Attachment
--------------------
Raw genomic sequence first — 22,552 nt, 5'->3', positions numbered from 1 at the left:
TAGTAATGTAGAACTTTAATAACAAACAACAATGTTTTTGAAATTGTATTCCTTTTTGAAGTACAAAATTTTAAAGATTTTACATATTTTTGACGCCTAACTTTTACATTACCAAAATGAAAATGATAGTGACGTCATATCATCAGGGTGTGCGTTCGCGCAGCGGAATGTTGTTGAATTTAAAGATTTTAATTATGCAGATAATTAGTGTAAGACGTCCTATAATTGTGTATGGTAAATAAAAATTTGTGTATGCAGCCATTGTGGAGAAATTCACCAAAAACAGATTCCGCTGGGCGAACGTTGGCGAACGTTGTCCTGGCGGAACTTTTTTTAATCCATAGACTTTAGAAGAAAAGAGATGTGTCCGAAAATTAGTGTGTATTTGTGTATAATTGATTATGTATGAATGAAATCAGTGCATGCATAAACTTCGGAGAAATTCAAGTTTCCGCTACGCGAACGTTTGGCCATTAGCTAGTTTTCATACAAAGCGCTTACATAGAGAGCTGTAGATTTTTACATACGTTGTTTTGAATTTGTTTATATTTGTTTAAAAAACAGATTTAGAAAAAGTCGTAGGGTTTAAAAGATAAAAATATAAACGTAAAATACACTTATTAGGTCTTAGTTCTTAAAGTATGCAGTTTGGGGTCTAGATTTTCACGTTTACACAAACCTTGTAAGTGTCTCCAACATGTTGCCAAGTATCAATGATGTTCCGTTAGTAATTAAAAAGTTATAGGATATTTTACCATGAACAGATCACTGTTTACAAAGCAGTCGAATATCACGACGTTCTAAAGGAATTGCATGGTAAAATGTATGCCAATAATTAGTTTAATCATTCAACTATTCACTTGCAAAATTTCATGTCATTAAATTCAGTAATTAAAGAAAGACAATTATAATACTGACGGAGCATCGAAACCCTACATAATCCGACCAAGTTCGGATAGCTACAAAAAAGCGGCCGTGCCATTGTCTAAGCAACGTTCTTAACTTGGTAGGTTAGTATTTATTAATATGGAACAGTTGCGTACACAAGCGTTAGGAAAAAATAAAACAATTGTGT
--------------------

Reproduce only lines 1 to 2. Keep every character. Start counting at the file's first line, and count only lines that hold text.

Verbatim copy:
Raw genomic sequence first — 22,552 nt, 5'->3', positions numbered from 1 at the left:
TAGTAATGTAGAACTTTAATAACAAACAACAATGTTTTTGAAATTGTATTCCTTTTTGAAGTACAAAATTTTAAAGATTTTACATATTTTTGACGCCTAACTTTTACATTACCAAAATGAAAATGATAGTGACGTCATATCATCAGGGTGTGCGTTCGCGCAGCGGAATGTTGTTGAATTTAAAGATTTTAATTATGCAGATAATTAGTGTAAGACGTCCTATAATTGTGTATGGTAAATAAAAATTTGTGTATGCAGCCATTGTGGAGAAATTCACCAAAAACAGATTCCGCTGGGCGAACGTTGGCGAACGTTGTCCTGGCGGAACTTTTTTTAATCCATAGACTTTAGAAGAAAAGAGATGTGTCCGAAAATTAGTGTGTATTTGTGTATAATTGATTATGTATGAATGAAATCAGTGCATGCATAAACTTCGGAGAAATTCAAGTTTCCGCTACGCGAACGTTTGGCCATTAGCTAGTTTTCATACAAAGCGCTTACATAGAGAGCTGTAGATTTTTACATACGTTGTTTTGAATTTGTTTATATTTGTTTAAAAAACAGATTTAGAAAAAGTCGTAGGGTTTAAAAGATAAAAATATAAACGTAAAATACACTTATTAGGTCTTAGTTCTTAAAGTATGCAGTTTGGGGTCTAGATTTTCACGTTTACACAAACCTTGTAAGTGTCTCCAACATGTTGCCAAGTATCAATGATGTTCCGTTAGTAATTAAAAAGTTATAGGATATTTTACCATGAACAGATCACTGTTTACAAAGCAGTCGAATATCACGACGTTCTAAAGGAATTGCATGGTAAAATGTATGCCAATAATTAGTTTAATCATTCAACTATTCACTTGCAAAATTTCATGTCATTAAATTCAGTAATTAAAGAAAGACAATTATAATACTGACGGAGCATCGAAACCCTACATAATCCGACCAAGTTCGGATAGCTACAAAAAAGCGGCCGTGCCATTGTCTAAGCAACGTTCTTAACTTGGTAGGTTAGTATTTATTAATATGGAACAGTTGCGTACACAAGCGTTAGGAAAAAATAAAACAATTGTGT